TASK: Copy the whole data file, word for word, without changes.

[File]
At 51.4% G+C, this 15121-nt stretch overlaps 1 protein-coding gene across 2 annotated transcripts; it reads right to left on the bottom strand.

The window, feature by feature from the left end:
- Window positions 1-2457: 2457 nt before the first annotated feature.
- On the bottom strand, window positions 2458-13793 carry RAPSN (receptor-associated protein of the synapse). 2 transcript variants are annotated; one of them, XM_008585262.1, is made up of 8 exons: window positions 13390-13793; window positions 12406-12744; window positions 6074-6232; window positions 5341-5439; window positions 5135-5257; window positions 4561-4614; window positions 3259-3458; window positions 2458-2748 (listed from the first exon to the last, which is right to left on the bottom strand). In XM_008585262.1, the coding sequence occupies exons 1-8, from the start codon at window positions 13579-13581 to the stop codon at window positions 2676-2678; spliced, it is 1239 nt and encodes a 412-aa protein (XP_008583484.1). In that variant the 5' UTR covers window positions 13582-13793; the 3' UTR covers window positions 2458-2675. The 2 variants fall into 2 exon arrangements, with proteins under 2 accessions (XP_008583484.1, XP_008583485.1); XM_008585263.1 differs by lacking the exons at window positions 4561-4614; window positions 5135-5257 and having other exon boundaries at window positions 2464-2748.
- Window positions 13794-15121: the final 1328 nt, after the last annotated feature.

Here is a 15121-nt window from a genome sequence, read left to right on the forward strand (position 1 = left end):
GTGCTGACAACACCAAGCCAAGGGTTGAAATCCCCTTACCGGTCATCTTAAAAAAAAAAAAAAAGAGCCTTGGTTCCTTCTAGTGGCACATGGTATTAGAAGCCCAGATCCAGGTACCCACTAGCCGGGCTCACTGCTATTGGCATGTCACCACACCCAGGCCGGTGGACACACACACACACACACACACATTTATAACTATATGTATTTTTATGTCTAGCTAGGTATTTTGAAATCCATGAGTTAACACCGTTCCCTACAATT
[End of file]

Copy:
At 51.4% G+C, this 15121-nt stretch overlaps 1 protein-coding gene across 2 annotated transcripts; it reads right to left on the bottom strand.

The window, feature by feature from the left end:
- Window positions 1-2457: 2457 nt before the first annotated feature.
- On the bottom strand, window positions 2458-13793 carry RAPSN (receptor-associated protein of the synapse). 2 transcript variants are annotated; one of them, XM_008585262.1, is made up of 8 exons: window positions 13390-13793; window positions 12406-12744; window positions 6074-6232; window positions 5341-5439; window positions 5135-5257; window positions 4561-4614; window positions 3259-3458; window positions 2458-2748 (listed from the first exon to the last, which is right to left on the bottom strand). In XM_008585262.1, the coding sequence occupies exons 1-8, from the start codon at window positions 13579-13581 to the stop codon at window positions 2676-2678; spliced, it is 1239 nt and encodes a 412-aa protein (XP_008583484.1). In that variant the 5' UTR covers window positions 13582-13793; the 3' UTR covers window positions 2458-2675. The 2 variants fall into 2 exon arrangements, with proteins under 2 accessions (XP_008583484.1, XP_008583485.1); XM_008585263.1 differs by lacking the exons at window positions 4561-4614; window positions 5135-5257 and having other exon boundaries at window positions 2464-2748.
- Window positions 13794-15121: the final 1328 nt, after the last annotated feature.

Here is a 15121-nt window from a genome sequence, read left to right on the forward strand (position 1 = left end):
GTGCTGACAACACCAAGCCAAGGGTTGAAATCCCCTTACCGGTCATCTTAAAAAAAAAAAAAAAGAGCCTTGGTTCCTTCTAGTGGCACATGGTATTAGAAGCCCAGATCCAGGTACCCACTAGCCGGGCTCACTGCTATTGGCATGTCACCACACCCAGGCCGGTGGACACACACACACACACACACACATTTATAACTATATGTATTTTTATGTCTAGCTAGGTATTTTGAAATCCATGAGTTAACACCGTTCCCTACAATT